A1 Journal article (refereed)
Dung beetle community patterns in Western Europe : responses of Scarabaeinae to landscape and environmental filtering (2023)

Leandro, C., Jones, M., Perrin, W., Jay-Robert, P., & Ovaskainen, O. (2023). Dung beetle community patterns in Western Europe : responses of Scarabaeinae to landscape and environmental filtering. Landscape Ecology, 38, 2323-2338. https://doi.org/10.1007/s10980-023-01711-0

JYU authors or editors

Publication details

All authors or editorsLeandro, Camila; Jones, Mirkka; Perrin, William; Jay-Robert, Pierre; Ovaskainen, Otso

Journal or seriesLandscape Ecology



Publication year2023

Publication date07/07/2023


Pages range2323-2338


Publication countryNetherlands

Publication languageEnglish


Publication open accessNot open

Publication channel open access

Publication is parallel published (JYX)https://jyx.jyu.fi/handle/123456789/93338


Mediterranean landscapes from Europe have undergone recent biodiversity changes. The intensification of human activities and the fragmentation of open habitats now affect many taxonomic groups, such as dung beetles, which have benefited from centuries of extensive herding. Nevertheless, dung beetles’ responses to landscape composition have been rarely investigated in this context.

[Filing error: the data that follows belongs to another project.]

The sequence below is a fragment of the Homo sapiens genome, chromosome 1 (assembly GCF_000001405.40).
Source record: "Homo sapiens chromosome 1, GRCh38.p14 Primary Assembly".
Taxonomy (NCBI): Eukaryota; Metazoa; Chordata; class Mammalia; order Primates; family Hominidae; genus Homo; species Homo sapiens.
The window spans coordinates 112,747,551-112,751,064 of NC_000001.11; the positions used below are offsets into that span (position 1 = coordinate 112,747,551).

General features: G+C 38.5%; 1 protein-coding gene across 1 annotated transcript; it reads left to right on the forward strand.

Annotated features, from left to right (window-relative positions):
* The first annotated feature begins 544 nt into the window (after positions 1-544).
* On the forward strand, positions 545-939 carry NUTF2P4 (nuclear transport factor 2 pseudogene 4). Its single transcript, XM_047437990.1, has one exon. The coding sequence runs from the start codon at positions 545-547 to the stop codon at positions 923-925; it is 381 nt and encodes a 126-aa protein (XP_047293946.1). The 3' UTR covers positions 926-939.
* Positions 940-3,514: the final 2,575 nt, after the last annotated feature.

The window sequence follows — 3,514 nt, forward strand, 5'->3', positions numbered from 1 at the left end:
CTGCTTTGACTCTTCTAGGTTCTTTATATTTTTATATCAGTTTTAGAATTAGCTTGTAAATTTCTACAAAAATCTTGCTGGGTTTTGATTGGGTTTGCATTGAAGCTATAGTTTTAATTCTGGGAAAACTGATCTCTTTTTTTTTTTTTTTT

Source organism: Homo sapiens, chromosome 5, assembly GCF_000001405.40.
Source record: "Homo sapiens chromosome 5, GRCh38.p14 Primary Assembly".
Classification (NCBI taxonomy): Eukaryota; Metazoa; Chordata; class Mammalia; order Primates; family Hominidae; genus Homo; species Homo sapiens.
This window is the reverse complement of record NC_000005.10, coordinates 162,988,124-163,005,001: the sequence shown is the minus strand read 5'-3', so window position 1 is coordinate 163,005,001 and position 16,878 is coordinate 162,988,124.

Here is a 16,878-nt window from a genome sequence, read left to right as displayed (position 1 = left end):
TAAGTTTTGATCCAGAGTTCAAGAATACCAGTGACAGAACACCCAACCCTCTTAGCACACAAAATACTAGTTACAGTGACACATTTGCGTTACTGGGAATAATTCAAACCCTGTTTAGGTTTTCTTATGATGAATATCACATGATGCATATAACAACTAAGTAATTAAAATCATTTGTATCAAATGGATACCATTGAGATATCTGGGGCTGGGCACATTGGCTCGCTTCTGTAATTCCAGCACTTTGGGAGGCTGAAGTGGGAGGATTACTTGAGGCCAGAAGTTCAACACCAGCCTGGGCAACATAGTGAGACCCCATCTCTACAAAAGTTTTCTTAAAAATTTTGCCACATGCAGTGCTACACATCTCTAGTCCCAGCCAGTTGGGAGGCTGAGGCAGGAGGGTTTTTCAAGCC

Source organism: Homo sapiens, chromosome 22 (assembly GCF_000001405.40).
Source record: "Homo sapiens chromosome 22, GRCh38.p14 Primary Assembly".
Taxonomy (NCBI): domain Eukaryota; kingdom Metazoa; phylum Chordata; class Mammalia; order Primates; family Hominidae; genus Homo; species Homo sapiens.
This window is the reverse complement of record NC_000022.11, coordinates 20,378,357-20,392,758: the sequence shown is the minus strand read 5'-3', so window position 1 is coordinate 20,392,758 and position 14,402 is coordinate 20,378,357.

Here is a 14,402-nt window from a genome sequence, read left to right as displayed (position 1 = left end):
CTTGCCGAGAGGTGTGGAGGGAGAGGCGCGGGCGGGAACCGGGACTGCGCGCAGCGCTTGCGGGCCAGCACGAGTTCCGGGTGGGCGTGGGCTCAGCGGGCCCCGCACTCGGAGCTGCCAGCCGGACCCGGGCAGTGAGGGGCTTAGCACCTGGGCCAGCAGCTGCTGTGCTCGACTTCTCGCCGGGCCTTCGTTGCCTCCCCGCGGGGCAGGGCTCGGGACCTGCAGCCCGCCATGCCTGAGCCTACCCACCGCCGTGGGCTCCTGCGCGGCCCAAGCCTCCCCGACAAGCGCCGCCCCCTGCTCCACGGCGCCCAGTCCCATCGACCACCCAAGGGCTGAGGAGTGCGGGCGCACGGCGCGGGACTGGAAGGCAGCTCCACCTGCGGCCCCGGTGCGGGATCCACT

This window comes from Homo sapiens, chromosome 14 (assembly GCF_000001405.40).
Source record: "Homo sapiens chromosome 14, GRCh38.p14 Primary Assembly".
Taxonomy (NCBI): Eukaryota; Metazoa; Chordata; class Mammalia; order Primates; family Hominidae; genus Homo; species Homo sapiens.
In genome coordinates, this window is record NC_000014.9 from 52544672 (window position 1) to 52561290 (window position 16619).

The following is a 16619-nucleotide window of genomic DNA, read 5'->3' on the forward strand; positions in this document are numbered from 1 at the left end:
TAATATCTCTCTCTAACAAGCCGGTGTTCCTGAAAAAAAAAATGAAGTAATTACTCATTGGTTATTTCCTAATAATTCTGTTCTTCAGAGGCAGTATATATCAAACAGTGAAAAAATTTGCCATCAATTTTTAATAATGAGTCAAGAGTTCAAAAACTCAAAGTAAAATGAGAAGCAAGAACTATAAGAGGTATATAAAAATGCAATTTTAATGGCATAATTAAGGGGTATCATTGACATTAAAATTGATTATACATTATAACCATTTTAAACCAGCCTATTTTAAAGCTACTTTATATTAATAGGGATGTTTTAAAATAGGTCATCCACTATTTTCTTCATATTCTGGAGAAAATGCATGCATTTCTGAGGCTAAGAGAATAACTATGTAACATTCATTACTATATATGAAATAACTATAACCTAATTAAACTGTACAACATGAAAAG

We explored how dung beetle communities (species occurrences, abundances and traits) were influenced by temperature and by soil and landscape characteristics and examined residual co-occurrence patterns that may reflect interspecific interactions.
We used an extensive dataset on Scarabaeinae dung beetles from southern France (31 species, 117 sites) to evaluate how landscape composition and fragmentation, climate and soil characteristics jointly influence dung beetle communities across this region. We used hierarchical joint species distribution models to characterize (co)variation in the responses of species and to connect such responses to species-specific traits.
Temperature, soil and landscape characteristics shape dung beetle communities and species’ thermal tolerance was connected to their soil preferences. Fragmentation was negatively associated with beetle abundance while forest cover was positively associated with species richness and with abundance. There was little evidence of residual associations among dung beetle species, suggesting that species interactions do not play a major role in community assembly.
K-selected species were over-represented among the rarest species. The effects of fragmentation and forest cover indicate that a conservation plan based on connected, heterogeneous habitats with low-density grazing should be promoted to preserve ecological functions linked to these insects.

Keywordsbeetlesdung beetlesbiodiversityliving environmentsoillandscapetypes and species

Free keywordsHMSC; landscape composition; fragmentation; mediterranean; conservation

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Ministry reportingYes

Reporting Year2023

JUFO rating2

Last updated on 2024-03-07 at 01:27